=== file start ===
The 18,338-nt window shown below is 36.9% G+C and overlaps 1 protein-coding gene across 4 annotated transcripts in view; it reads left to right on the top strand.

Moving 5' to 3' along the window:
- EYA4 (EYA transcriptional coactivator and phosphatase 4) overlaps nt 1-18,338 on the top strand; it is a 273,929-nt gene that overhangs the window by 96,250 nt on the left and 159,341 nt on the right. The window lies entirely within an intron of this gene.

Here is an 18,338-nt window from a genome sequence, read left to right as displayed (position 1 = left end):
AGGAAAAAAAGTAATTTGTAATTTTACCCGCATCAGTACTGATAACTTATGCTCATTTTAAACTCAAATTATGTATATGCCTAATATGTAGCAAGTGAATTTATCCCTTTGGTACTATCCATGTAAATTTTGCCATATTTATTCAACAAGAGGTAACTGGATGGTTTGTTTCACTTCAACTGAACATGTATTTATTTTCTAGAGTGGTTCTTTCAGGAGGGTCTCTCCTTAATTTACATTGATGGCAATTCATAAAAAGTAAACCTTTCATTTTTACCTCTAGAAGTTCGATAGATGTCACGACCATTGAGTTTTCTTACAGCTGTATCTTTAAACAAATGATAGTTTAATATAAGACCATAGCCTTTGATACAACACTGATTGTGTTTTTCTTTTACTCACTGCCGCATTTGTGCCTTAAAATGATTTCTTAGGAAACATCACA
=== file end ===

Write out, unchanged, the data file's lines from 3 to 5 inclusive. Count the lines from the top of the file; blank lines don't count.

- EYA4 (EYA transcriptional coactivator and phosphatase 4) overlaps nt 1-18,338 on the top strand; it is a 273,929-nt gene that overhangs the window by 96,250 nt on the left and 159,341 nt on the right. The window lies entirely within an intron of this gene.

Here is an 18,338-nt window from a genome sequence, read left to right as displayed (position 1 = left end):
AGGAAAAAAAGTAATTTGTAATTTTACCCGCATCAGTACTGATAACTTATGCTCATTTTAAACTCAAATTATGTATATGCCTAATATGTAGCAAGTGAATTTATCCCTTTGGTACTATCCATGTAAATTTTGCCATATTTATTCAACAAGAGGTAACTGGATGGTTTGTTTCACTTCAACTGAACATGTATTTATTTTCTAGAGTGGTTCTTTCAGGAGGGTCTCTCCTTAATTTACATTGATGGCAATTCATAAAAAGTAAACCTTTCATTTTTACCTCTAGAAGTTCGATAGATGTCACGACCATTGAGTTTTCTTACAGCTGTATCTTTAAACAAATGATAGTTTAATATAAGACCATAGCCTTTGATACAACACTGATTGTGTTTTTCTTTTACTCACTGCCGCATTTGTGCCTTAAAATGATTTCTTAGGAAACATCACA